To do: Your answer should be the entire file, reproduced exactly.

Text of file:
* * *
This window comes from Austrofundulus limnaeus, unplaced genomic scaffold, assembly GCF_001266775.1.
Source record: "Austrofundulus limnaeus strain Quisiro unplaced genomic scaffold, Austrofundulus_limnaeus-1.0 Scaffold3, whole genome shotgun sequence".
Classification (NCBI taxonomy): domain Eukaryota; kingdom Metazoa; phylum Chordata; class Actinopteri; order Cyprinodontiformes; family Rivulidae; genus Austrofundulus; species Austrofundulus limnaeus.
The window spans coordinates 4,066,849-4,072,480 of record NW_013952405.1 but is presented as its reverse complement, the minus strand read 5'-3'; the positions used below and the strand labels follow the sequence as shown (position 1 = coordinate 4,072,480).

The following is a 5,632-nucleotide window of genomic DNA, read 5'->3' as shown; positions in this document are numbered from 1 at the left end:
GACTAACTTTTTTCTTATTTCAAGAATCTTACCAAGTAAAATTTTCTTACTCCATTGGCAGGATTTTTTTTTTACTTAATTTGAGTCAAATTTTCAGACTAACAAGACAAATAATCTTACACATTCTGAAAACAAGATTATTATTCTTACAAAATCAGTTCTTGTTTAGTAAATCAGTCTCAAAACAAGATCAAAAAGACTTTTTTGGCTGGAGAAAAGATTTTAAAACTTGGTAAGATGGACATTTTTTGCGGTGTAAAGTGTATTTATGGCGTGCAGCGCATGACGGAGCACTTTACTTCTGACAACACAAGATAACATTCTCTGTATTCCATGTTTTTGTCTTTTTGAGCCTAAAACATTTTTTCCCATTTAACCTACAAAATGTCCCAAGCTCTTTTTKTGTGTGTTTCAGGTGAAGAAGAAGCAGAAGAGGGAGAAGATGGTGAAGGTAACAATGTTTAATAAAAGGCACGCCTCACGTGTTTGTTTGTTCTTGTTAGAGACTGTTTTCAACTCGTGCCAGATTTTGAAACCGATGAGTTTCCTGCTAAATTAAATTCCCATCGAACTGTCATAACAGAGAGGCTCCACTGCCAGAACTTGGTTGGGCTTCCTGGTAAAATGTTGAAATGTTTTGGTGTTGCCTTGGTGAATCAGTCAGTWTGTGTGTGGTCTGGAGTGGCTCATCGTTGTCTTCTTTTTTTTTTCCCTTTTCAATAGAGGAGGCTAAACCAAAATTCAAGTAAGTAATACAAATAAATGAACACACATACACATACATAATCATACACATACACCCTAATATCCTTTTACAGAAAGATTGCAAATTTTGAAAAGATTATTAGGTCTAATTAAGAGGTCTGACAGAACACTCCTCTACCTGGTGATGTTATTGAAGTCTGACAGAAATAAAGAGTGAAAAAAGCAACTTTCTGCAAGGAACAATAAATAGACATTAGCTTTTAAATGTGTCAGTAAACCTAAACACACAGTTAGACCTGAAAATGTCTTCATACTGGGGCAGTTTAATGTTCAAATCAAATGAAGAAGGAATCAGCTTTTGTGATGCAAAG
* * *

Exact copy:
This window comes from Austrofundulus limnaeus, unplaced genomic scaffold, assembly GCF_001266775.1.
Source record: "Austrofundulus limnaeus strain Quisiro unplaced genomic scaffold, Austrofundulus_limnaeus-1.0 Scaffold3, whole genome shotgun sequence".
Classification (NCBI taxonomy): domain Eukaryota; kingdom Metazoa; phylum Chordata; class Actinopteri; order Cyprinodontiformes; family Rivulidae; genus Austrofundulus; species Austrofundulus limnaeus.
The window spans coordinates 4,066,849-4,072,480 of record NW_013952405.1 but is presented as its reverse complement, the minus strand read 5'-3'; the positions used below and the strand labels follow the sequence as shown (position 1 = coordinate 4,072,480).

The following is a 5,632-nucleotide window of genomic DNA, read 5'->3' as shown; positions in this document are numbered from 1 at the left end:
GACTAACTTTTTTCTTATTTCAAGAATCTTACCAAGTAAAATTTTCTTACTCCATTGGCAGGATTTTTTTTTTACTTAATTTGAGTCAAATTTTCAGACTAACAAGACAAATAATCTTACACATTCTGAAAACAAGATTATTATTCTTACAAAATCAGTTCTTGTTTAGTAAATCAGTCTCAAAACAAGATCAAAAAGACTTTTTTGGCTGGAGAAAAGATTTTAAAACTTGGTAAGATGGACATTTTTTGCGGTGTAAAGTGTATTTATGGCGTGCAGCGCATGACGGAGCACTTTACTTCTGACAACACAAGATAACATTCTCTGTATTCCATGTTTTTGTCTTTTTGAGCCTAAAACATTTTTTCCCATTTAACCTACAAAATGTCCCAAGCTCTTTTTKTGTGTGTTTCAGGTGAAGAAGAAGCAGAAGAGGGAGAAGATGGTGAAGGTAACAATGTTTAATAAAAGGCACGCCTCACGTGTTTGTTTGTTCTTGTTAGAGACTGTTTTCAACTCGTGCCAGATTTTGAAACCGATGAGTTTCCTGCTAAATTAAATTCCCATCGAACTGTCATAACAGAGAGGCTCCACTGCCAGAACTTGGTTGGGCTTCCTGGTAAAATGTTGAAATGTTTTGGTGTTGCCTTGGTGAATCAGTCAGTWTGTGTGTGGTCTGGAGTGGCTCATCGTTGTCTTCTTTTTTTTTTCCCTTTTCAATAGAGGAGGCTAAACCAAAATTCAAGTAAGTAATACAAATAAATGAACACACATACACATACATAATCATACACATACACCCTAATATCCTTTTACAGAAAGATTGCAAATTTTGAAAAGATTATTAGGTCTAATTAAGAGGTCTGACAGAACACTCCTCTACCTGGTGATGTTATTGAAGTCTGACAGAAATAAAGAGTGAAAAAAGCAACTTTCTGCAAGGAACAATAAATAGACATTAGCTTTTAAATGTGTCAGTAAACCTAAACACACAGTTAGACCTGAAAATGTCTTCATACTGGGGCAGTTTAATGTTCAAATCAAATGAAGAAGGAATCAGCTTTTGTGATGCAAAG